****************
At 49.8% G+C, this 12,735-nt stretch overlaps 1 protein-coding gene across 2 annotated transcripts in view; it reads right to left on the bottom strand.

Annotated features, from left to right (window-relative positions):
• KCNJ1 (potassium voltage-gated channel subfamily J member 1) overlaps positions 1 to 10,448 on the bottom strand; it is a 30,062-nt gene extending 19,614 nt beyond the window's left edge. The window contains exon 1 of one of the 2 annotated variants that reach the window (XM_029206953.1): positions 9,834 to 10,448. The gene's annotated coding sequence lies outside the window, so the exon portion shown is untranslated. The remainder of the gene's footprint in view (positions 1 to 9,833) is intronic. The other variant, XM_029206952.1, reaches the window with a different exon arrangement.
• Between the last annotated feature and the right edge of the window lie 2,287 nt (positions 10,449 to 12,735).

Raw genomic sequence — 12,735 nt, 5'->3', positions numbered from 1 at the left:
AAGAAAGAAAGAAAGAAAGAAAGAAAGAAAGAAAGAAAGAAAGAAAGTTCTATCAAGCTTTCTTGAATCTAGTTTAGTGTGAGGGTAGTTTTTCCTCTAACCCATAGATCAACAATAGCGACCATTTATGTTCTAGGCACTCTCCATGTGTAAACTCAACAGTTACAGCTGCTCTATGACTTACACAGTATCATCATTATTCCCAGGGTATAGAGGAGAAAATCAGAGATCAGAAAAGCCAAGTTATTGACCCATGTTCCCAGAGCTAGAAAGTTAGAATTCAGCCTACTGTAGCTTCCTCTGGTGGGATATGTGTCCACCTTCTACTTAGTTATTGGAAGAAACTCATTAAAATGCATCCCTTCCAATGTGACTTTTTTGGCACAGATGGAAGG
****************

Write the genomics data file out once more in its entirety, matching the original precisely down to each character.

At 49.8% G+C, this 12,735-nt stretch overlaps 1 protein-coding gene across 2 annotated transcripts in view; it reads right to left on the bottom strand.

Annotated features, from left to right (window-relative positions):
• KCNJ1 (potassium voltage-gated channel subfamily J member 1) overlaps positions 1 to 10,448 on the bottom strand; it is a 30,062-nt gene extending 19,614 nt beyond the window's left edge. The window contains exon 1 of one of the 2 annotated variants that reach the window (XM_029206953.1): positions 9,834 to 10,448. The gene's annotated coding sequence lies outside the window, so the exon portion shown is untranslated. The remainder of the gene's footprint in view (positions 1 to 9,833) is intronic. The other variant, XM_029206952.1, reaches the window with a different exon arrangement.
• Between the last annotated feature and the right edge of the window lie 2,287 nt (positions 10,449 to 12,735).

Raw genomic sequence — 12,735 nt, 5'->3', positions numbered from 1 at the left:
AAGAAAGAAAGAAAGAAAGAAAGAAAGAAAGAAAGAAAGAAAGAAAGTTCTATCAAGCTTTCTTGAATCTAGTTTAGTGTGAGGGTAGTTTTTCCTCTAACCCATAGATCAACAATAGCGACCATTTATGTTCTAGGCACTCTCCATGTGTAAACTCAACAGTTACAGCTGCTCTATGACTTACACAGTATCATCATTATTCCCAGGGTATAGAGGAGAAAATCAGAGATCAGAAAAGCCAAGTTATTGACCCATGTTCCCAGAGCTAGAAAGTTAGAATTCAGCCTACTGTAGCTTCCTCTGGTGGGATATGTGTCCACCTTCTACTTAGTTATTGGAAGAAACTCATTAAAATGCATCCCTTCCAATGTGACTTTTTTGGCACAGATGGAAGG